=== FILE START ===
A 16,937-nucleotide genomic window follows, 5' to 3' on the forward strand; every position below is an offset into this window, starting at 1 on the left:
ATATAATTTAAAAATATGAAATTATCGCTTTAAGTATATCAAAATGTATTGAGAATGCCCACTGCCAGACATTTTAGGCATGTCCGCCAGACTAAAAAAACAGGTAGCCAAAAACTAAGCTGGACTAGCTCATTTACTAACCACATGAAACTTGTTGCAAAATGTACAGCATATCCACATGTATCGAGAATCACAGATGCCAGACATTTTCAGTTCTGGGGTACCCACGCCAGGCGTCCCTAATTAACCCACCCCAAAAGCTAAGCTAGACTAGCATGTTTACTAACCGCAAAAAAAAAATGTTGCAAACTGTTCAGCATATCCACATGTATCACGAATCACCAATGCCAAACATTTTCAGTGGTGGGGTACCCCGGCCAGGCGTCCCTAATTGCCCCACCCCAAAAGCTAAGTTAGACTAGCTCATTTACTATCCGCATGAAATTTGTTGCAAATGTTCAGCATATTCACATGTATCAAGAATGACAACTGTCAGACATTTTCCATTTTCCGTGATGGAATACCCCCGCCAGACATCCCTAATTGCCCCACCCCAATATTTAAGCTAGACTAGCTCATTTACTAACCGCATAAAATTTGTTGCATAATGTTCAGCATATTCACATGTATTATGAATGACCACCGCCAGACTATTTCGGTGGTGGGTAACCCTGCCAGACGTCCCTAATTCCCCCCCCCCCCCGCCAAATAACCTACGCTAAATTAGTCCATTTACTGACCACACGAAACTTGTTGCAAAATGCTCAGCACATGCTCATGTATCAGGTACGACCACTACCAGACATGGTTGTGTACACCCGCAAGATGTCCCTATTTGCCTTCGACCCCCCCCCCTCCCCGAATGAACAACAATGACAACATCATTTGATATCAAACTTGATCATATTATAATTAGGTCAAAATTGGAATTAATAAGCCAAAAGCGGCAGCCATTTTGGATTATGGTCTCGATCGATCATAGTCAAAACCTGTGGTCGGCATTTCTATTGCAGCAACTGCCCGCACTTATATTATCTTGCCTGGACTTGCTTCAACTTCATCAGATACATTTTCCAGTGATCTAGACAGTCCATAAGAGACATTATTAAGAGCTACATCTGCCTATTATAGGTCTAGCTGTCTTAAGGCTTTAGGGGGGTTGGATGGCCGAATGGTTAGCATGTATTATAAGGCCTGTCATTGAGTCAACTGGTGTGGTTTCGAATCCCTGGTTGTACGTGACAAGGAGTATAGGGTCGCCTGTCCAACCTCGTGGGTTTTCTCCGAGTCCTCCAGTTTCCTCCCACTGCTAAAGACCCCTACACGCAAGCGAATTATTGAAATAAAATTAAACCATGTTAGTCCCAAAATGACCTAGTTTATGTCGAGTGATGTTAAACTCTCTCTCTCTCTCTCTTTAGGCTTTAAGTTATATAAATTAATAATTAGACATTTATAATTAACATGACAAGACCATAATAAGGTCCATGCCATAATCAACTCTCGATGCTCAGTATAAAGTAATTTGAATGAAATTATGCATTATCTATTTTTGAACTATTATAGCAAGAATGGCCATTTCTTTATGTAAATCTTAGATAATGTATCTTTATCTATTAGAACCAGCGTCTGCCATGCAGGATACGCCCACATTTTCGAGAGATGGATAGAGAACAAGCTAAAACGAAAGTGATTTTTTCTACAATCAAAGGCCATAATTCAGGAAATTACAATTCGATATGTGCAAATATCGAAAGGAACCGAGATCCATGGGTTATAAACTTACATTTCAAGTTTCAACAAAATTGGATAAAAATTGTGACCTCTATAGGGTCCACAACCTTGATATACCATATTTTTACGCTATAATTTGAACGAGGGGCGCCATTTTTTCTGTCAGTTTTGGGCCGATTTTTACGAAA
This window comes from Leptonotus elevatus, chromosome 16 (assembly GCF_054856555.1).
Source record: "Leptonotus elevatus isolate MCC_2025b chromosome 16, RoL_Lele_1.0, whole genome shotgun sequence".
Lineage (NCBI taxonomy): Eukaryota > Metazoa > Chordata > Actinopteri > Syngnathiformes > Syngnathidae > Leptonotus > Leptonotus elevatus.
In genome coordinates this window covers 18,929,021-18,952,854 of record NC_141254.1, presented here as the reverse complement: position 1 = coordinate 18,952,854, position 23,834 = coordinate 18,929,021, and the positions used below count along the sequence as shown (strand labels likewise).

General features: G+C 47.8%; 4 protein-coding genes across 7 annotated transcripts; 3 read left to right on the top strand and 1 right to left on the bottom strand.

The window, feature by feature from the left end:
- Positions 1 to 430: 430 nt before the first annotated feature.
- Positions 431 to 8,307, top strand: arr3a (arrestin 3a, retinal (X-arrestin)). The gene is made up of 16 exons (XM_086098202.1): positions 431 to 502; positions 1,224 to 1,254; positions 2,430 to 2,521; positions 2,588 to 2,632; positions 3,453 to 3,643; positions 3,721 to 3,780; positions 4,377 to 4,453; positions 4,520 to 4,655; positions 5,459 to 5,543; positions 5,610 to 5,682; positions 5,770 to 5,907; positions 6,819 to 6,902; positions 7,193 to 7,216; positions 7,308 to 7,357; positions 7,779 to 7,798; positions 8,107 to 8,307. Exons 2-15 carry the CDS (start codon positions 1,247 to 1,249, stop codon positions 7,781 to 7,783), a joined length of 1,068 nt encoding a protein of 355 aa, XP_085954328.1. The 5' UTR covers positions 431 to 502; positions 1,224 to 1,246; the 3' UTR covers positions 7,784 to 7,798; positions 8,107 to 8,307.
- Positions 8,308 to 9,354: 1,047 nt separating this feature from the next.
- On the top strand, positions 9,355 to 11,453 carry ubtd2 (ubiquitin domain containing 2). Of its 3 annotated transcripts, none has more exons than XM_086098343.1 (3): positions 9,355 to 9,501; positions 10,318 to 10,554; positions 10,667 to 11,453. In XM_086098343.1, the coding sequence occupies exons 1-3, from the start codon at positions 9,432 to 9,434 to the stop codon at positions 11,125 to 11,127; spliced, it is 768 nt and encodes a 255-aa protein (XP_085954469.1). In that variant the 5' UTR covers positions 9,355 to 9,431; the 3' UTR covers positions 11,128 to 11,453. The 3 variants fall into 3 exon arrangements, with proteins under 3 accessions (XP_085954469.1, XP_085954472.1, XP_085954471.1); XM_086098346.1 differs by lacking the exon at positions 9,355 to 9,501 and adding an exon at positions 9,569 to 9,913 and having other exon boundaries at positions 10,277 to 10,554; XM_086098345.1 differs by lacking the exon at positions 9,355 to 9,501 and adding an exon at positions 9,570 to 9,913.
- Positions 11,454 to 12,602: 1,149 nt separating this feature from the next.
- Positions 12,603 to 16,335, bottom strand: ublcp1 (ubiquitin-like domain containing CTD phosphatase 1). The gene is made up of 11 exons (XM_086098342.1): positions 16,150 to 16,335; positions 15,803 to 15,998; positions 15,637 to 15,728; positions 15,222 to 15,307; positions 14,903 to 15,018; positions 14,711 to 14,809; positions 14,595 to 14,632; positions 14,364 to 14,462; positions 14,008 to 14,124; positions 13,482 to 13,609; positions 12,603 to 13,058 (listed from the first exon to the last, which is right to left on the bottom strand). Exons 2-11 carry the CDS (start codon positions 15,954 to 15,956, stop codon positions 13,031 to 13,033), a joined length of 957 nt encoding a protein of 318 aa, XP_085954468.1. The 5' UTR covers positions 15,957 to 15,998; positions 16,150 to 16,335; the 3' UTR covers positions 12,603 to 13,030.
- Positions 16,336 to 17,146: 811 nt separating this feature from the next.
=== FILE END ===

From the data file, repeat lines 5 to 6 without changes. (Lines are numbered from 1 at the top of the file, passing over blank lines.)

Lineage (NCBI taxonomy): Eukaryota > Metazoa > Chordata > Actinopteri > Syngnathiformes > Syngnathidae > Leptonotus > Leptonotus elevatus.
In genome coordinates this window covers 18,929,021-18,952,854 of record NC_141254.1, presented here as the reverse complement: position 1 = coordinate 18,952,854, position 23,834 = coordinate 18,929,021, and the positions used below count along the sequence as shown (strand labels likewise).